Thank you for the feedback.
You are correct regarding the fermentation that it will help to develop a suitable dough to use for pizza. Which means that for each of the three doughs, a different fermentation time, temperature could have been used to make the doughs achieve similar results at the end. But then we must also consider the possible implications that could come along with the different fermentation procedures. Let's consider Dough #3 as you suggested; while I don't understand the effects of the extra oxidation this dough already received, but from what I read it is supposed to lower the qualities of the finished product. Also, while you suggest extra fermentation as a possible way to improve Dough #3, let's not forget about the effect of the protease enzyme, specially where the gluten matrix is more likely to have been damaged since it reached the peak of development.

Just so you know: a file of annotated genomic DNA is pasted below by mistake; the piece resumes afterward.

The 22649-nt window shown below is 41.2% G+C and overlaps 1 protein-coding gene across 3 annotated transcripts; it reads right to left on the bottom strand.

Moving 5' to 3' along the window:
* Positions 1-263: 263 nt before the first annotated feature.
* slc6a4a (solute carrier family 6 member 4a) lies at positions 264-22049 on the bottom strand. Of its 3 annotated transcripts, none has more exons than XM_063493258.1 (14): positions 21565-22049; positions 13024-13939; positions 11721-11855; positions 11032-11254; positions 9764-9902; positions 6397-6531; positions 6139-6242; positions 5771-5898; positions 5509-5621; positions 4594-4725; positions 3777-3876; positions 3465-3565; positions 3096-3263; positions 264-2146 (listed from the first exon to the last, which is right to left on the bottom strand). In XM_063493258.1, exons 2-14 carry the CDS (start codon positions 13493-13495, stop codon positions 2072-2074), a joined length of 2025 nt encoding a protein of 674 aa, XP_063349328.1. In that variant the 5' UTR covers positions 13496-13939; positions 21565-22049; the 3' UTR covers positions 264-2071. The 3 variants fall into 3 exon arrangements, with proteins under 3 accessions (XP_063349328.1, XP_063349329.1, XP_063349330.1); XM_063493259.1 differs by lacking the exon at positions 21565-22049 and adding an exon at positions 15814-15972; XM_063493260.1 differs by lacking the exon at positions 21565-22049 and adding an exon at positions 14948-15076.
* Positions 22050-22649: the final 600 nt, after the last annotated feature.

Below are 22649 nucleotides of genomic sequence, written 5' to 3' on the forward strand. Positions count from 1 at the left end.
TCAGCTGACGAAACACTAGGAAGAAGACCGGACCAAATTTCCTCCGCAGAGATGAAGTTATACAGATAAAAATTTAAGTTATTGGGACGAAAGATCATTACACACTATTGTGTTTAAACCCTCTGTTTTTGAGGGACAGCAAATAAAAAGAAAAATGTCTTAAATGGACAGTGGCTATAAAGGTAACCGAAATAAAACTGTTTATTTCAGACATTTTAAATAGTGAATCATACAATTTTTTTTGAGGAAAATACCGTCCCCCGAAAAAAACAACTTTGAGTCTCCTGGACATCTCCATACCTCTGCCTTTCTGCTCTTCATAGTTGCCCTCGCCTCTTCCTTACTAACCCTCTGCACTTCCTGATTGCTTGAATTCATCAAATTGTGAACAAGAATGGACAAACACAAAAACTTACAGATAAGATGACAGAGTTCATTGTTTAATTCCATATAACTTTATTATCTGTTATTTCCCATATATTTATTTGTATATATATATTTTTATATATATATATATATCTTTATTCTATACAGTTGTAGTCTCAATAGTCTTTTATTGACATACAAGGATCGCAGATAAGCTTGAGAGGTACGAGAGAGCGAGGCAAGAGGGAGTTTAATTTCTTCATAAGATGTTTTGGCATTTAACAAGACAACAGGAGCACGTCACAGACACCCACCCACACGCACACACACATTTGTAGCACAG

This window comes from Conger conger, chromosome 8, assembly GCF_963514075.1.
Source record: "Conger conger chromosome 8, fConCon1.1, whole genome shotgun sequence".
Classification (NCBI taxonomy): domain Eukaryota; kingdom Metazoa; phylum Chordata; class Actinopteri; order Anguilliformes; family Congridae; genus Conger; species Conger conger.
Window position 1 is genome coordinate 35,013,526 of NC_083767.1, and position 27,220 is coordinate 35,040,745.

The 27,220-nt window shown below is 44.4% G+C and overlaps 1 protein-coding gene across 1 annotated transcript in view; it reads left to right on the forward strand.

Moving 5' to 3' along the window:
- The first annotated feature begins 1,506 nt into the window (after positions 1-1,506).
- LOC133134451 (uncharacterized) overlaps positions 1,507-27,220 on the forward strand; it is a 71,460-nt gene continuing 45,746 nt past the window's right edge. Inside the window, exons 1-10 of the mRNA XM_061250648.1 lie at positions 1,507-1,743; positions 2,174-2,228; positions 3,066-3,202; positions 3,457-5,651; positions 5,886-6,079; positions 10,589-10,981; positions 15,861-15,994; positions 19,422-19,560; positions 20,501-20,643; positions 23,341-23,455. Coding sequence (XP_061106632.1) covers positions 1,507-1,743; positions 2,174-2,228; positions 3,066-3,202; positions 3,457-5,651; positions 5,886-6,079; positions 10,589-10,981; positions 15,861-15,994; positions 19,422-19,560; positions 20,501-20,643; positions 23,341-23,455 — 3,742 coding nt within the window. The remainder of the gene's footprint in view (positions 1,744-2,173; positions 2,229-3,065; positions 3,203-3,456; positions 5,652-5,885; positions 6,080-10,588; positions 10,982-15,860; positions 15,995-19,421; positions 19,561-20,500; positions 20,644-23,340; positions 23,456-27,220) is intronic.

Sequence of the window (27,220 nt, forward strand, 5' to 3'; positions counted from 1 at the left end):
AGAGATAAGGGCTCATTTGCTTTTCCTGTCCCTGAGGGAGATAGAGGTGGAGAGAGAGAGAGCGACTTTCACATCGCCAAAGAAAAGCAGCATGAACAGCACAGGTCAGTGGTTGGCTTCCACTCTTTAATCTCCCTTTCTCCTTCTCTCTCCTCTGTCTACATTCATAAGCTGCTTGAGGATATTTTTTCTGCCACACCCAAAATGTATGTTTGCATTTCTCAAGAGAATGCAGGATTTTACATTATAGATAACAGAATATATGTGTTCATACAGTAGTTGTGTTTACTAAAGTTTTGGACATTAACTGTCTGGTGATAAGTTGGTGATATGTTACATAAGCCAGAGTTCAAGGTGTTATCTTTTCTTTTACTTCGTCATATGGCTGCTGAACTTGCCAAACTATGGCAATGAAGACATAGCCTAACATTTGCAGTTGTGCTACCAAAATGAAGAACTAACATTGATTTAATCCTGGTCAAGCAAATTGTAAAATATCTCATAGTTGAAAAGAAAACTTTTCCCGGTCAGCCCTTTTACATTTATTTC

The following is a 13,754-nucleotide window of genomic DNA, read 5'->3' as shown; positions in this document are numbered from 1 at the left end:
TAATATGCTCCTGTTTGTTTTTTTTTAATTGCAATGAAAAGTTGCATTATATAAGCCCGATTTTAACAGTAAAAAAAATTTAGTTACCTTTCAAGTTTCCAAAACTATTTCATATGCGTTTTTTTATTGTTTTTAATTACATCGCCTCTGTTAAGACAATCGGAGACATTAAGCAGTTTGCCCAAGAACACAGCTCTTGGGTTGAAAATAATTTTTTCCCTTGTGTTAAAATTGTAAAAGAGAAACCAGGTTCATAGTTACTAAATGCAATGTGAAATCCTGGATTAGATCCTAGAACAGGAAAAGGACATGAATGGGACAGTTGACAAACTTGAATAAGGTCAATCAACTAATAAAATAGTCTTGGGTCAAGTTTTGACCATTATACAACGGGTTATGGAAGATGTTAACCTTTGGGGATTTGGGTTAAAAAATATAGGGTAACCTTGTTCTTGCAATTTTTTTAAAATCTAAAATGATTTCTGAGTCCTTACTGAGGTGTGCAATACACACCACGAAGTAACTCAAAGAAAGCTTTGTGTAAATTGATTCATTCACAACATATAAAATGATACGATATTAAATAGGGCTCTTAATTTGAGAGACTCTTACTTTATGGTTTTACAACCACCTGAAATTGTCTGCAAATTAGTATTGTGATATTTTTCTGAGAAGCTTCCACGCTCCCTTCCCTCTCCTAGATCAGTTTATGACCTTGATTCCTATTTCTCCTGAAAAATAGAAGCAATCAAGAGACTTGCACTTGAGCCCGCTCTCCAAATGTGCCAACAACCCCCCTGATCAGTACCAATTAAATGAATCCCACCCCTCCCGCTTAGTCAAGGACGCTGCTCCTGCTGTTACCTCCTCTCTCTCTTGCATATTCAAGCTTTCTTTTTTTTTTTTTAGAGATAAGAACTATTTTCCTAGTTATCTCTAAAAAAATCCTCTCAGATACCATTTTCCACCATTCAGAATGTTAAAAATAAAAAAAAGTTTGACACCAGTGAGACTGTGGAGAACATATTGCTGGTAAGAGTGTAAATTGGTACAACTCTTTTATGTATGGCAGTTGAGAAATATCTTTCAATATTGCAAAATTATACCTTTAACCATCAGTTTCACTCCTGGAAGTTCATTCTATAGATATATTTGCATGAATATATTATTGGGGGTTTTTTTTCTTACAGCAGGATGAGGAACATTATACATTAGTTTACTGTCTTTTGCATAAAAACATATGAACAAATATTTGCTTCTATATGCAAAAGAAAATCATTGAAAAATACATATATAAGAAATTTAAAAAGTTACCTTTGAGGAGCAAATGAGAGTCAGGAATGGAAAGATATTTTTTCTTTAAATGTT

By the way Pete, I didn't use my high temp. gas oven for this experiment. I actually used my electric oven here.
Now if we set fermentation aside and evaluate the outcome of this experiment, I think that the conclusion should be more focused on the effects of kneading time on the dough development. Looking at it this way, I think it is very safe to say that the "slightly underkneaded" dough will develop a better crust, crumb, flavor and handling properties at a faster rate provided all other variables being constant.